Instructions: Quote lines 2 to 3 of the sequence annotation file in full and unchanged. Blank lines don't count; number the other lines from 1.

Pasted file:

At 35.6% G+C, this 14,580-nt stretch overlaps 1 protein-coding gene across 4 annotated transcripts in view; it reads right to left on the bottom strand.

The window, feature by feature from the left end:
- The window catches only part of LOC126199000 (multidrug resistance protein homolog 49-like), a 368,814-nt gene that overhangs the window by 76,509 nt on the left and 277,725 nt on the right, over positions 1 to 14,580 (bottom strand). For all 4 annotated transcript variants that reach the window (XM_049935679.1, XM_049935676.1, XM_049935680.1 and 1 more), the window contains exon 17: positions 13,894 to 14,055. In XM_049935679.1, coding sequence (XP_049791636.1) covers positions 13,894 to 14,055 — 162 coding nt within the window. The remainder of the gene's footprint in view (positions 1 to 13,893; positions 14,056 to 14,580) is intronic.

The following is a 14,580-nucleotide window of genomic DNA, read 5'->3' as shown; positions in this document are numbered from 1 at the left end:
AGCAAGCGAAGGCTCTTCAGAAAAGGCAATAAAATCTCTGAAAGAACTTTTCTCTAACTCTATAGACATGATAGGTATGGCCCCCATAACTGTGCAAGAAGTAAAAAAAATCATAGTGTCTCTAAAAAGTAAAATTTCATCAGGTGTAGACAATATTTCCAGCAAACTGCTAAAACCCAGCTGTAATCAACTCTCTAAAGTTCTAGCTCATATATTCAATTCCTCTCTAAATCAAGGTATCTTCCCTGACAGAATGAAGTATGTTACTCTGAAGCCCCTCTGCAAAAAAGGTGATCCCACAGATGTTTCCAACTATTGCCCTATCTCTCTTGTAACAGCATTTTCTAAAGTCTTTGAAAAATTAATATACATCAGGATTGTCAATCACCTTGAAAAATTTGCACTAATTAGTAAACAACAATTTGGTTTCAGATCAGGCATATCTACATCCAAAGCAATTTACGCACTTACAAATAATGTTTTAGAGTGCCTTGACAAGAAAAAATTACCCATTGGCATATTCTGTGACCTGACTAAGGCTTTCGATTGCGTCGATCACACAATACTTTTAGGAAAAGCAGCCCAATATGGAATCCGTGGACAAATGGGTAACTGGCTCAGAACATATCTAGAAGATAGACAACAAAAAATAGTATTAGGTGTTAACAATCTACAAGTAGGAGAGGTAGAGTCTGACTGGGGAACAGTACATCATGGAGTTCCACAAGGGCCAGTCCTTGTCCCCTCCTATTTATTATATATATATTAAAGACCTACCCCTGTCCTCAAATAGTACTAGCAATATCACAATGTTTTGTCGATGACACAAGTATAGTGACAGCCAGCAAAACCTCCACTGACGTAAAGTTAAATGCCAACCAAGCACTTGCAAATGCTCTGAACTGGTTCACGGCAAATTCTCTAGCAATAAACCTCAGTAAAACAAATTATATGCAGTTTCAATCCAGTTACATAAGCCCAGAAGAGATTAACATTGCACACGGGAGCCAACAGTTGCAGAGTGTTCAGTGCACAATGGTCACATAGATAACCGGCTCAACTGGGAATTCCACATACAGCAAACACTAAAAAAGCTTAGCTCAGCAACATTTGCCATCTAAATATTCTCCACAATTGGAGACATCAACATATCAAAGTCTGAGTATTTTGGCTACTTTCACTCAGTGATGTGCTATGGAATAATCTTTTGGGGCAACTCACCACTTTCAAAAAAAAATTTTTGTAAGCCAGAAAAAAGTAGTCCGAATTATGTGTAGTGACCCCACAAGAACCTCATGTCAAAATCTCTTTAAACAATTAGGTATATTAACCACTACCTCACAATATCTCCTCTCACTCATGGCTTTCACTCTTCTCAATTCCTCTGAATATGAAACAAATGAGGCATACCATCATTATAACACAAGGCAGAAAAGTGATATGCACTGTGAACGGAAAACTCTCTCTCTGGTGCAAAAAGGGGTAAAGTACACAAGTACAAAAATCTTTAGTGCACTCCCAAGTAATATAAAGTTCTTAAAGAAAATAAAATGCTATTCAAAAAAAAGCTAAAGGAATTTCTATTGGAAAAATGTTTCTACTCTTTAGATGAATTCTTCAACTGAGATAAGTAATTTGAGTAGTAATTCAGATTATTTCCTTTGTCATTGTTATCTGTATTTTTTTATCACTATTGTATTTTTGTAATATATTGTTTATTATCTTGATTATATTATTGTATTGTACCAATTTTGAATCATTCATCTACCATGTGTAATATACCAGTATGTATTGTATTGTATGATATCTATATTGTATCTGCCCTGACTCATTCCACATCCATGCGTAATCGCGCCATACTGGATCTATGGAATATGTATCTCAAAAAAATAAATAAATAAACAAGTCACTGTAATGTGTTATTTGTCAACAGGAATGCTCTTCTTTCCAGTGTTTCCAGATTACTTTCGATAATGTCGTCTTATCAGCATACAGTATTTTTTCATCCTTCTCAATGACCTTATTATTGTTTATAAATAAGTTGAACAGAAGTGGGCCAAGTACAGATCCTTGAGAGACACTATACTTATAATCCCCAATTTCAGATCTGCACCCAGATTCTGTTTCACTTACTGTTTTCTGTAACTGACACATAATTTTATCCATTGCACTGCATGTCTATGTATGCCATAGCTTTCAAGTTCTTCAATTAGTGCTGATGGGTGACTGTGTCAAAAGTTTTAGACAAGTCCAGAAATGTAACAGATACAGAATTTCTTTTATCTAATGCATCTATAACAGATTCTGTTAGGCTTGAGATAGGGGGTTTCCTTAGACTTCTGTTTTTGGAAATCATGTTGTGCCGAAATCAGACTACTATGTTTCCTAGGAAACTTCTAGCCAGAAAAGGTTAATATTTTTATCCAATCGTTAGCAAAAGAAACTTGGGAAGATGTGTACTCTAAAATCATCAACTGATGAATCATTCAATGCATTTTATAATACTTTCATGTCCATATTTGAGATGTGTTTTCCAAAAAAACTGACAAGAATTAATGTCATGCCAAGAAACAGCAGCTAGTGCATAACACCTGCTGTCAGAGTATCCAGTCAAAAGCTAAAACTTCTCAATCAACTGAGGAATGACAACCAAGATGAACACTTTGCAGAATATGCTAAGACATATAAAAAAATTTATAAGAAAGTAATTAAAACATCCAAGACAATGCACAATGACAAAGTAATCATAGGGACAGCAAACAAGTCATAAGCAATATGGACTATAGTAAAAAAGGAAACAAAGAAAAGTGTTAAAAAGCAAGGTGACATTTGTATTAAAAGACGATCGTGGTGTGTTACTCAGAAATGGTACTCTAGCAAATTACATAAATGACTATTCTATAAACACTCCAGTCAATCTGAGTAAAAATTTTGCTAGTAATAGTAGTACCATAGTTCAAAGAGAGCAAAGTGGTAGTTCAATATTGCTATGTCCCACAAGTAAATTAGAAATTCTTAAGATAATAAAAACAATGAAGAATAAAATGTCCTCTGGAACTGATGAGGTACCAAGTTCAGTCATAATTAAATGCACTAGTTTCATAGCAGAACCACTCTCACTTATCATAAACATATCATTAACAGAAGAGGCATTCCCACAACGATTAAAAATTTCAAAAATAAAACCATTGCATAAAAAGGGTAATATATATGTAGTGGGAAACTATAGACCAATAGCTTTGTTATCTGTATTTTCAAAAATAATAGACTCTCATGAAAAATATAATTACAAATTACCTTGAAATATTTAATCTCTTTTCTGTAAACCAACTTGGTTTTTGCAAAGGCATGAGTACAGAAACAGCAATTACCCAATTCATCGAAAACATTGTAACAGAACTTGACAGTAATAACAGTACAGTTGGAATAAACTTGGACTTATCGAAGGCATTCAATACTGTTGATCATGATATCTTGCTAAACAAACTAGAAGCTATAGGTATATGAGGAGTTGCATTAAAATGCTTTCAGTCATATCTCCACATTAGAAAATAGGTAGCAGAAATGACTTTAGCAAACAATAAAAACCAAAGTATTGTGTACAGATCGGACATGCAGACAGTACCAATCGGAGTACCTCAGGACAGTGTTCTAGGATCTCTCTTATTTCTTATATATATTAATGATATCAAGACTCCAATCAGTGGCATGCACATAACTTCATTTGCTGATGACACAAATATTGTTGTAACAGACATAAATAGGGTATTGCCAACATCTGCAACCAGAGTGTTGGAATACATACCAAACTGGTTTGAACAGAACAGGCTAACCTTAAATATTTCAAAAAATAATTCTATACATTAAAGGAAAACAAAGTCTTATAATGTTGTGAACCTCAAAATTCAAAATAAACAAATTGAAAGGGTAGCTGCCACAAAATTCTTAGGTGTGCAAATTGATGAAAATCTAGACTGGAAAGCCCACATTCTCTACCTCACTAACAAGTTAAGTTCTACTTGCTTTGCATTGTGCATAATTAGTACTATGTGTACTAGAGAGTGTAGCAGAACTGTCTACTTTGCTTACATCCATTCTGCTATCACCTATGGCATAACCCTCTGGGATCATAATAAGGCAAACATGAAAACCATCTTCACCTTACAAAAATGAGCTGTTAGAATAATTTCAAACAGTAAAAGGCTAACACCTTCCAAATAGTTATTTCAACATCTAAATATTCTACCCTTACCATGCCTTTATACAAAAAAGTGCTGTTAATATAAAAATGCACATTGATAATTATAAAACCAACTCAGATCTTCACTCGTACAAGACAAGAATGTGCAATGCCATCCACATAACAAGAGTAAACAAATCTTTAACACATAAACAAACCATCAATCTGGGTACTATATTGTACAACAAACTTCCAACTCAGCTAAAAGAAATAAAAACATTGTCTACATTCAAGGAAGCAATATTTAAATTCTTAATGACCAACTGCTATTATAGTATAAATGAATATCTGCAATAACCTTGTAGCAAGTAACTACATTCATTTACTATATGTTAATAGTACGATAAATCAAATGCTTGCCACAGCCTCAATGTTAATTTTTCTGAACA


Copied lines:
The window, feature by feature from the left end:
- The window catches only part of LOC126199000 (multidrug resistance protein homolog 49-like), a 368,814-nt gene that overhangs the window by 76,509 nt on the left and 277,725 nt on the right, over positions 1 to 14,580 (bottom strand). For all 4 annotated transcript variants that reach the window (XM_049935679.1, XM_049935676.1, XM_049935680.1 and 1 more), the window contains exon 17: positions 13,894 to 14,055. In XM_049935679.1, coding sequence (XP_049791636.1) covers positions 13,894 to 14,055 — 162 coding nt within the window. The remainder of the gene's footprint in view (positions 1 to 13,893; positions 14,056 to 14,580) is intronic.